Annie Capps said the music on this album was wide-ranged and she was right but there is a theme, at least in my head, for Searching For Neverland which drags me back to not only the folk music scene of the early- to late-seventies but my childhood. Call it a feeling or something in my subconscious, but I've heard pieces of it before. And I liked it. Annie and Rod Capps have this cord reaching all the way back to, of all places, the music of many of those old Walt Disney series such as Zorro and Davy Crockett. Just enough to make my ears take notice. They also cover the bluegrass and folk years during which jazz made an impact, and even thirties and forties swing. Never all at once but in little clumps and always just far enough beneath the surface to make me listen again and again.
While I had heard about Annie and Rod Capps many times over the past few years, I had never heard their music and what a surprise it is! For one thing, this is not just Annie and Rod though core they may be. This album is recorded by a band of musical forces which include mandolinist Jason Dennie of the band Thunderwude (great band name, that), bassist Dan Ozzie Andrews (Cold Tone Harvest--- another class name), drummer Michael Shimmin (the olllam--- what is it about these midwesterners and their ability to find band names), a second drummer--- Pete Siers of the Paul Keller Orchestra, and Drew Howard, pedal steel player with Madcat's Midnight Blues Journey. Add what I assume is Rod's exceptionally tasty guitar and Annie's tasty voice and you have something.
Every time I listen to this, I experience a Freudian Slipknot in that Geoff Michael, who engineered the album, reads Geoff Muldaur in my head because the band also reminds me here and there of Geoff and Maria in their early folk phase. I lived in San Diego in the mid-seventies and Seattle in the late-seventies and early-eighties and I miss the days of Folklife and the Folklife festivals which happened yearly. I miss the days of Jim Post and Jim Page and Reilly & Maloney and Jim Ringer & Mary McCaslin. I miss the easygoing folkiness of those times and that music. If Annie and Rod had begun there, they would have been superstars.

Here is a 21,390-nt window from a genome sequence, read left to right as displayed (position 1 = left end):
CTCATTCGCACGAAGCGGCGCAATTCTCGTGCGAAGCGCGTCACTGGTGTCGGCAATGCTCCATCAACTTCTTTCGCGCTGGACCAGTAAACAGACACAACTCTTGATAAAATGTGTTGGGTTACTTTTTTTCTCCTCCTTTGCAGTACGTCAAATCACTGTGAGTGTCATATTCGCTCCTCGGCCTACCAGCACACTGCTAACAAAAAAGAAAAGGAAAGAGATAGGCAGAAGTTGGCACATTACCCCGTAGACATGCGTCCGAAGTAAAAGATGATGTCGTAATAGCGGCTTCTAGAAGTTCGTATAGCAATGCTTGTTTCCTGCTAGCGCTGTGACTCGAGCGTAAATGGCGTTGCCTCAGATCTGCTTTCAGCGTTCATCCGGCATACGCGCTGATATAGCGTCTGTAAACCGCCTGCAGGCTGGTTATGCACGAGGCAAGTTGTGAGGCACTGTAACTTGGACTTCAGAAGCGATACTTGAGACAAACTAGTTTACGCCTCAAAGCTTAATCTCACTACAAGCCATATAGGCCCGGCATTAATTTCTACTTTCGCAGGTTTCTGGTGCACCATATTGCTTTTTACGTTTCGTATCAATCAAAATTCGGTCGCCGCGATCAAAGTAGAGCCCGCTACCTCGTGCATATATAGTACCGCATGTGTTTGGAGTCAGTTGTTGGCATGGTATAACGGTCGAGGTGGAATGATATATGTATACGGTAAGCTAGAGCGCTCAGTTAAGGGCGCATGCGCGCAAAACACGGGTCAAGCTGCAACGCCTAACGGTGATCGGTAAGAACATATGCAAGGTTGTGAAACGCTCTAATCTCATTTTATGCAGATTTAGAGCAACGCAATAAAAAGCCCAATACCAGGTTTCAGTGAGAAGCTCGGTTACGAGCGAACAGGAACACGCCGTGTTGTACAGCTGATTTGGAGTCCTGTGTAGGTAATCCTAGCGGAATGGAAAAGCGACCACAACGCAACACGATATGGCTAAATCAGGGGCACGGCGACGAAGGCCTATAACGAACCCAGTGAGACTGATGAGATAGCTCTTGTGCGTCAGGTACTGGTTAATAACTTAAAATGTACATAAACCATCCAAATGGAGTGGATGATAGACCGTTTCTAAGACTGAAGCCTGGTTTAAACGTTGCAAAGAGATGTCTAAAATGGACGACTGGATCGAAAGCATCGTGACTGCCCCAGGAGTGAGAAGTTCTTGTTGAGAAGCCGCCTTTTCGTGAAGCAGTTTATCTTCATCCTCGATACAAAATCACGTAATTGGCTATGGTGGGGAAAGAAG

Favorites right off the bat are “Pretty Memories,” a throwback to the fifties with almost Sons of the Pioneers-style background vocals and a reverbed electric guitar; “Searching For Neverland,” a country-ish ballad charmer which could easily have been placed in an old Western movie; “Better Off,” one of the marginally Disney-esque tunes mentioned earlier; “Promises,” a folk/country tune which sounds very 2000 or so to me; “Mighty Short Trip,” which Maria Muldaur could have recorded on any of her albums. “We're Still Here.” though, tops them all, having that vampish full-on jazz/folk sound made exceptional by a little light mandolin. It's a beaut.
According to my research, Annie and Rod made quite a mark with their 2009 outing, My Blue Garden. Unfortunately, I completely missed it. Fortunately, it is not too late. That's where I am going as soon as I put this to bed. Consider it bedded. Catch you later.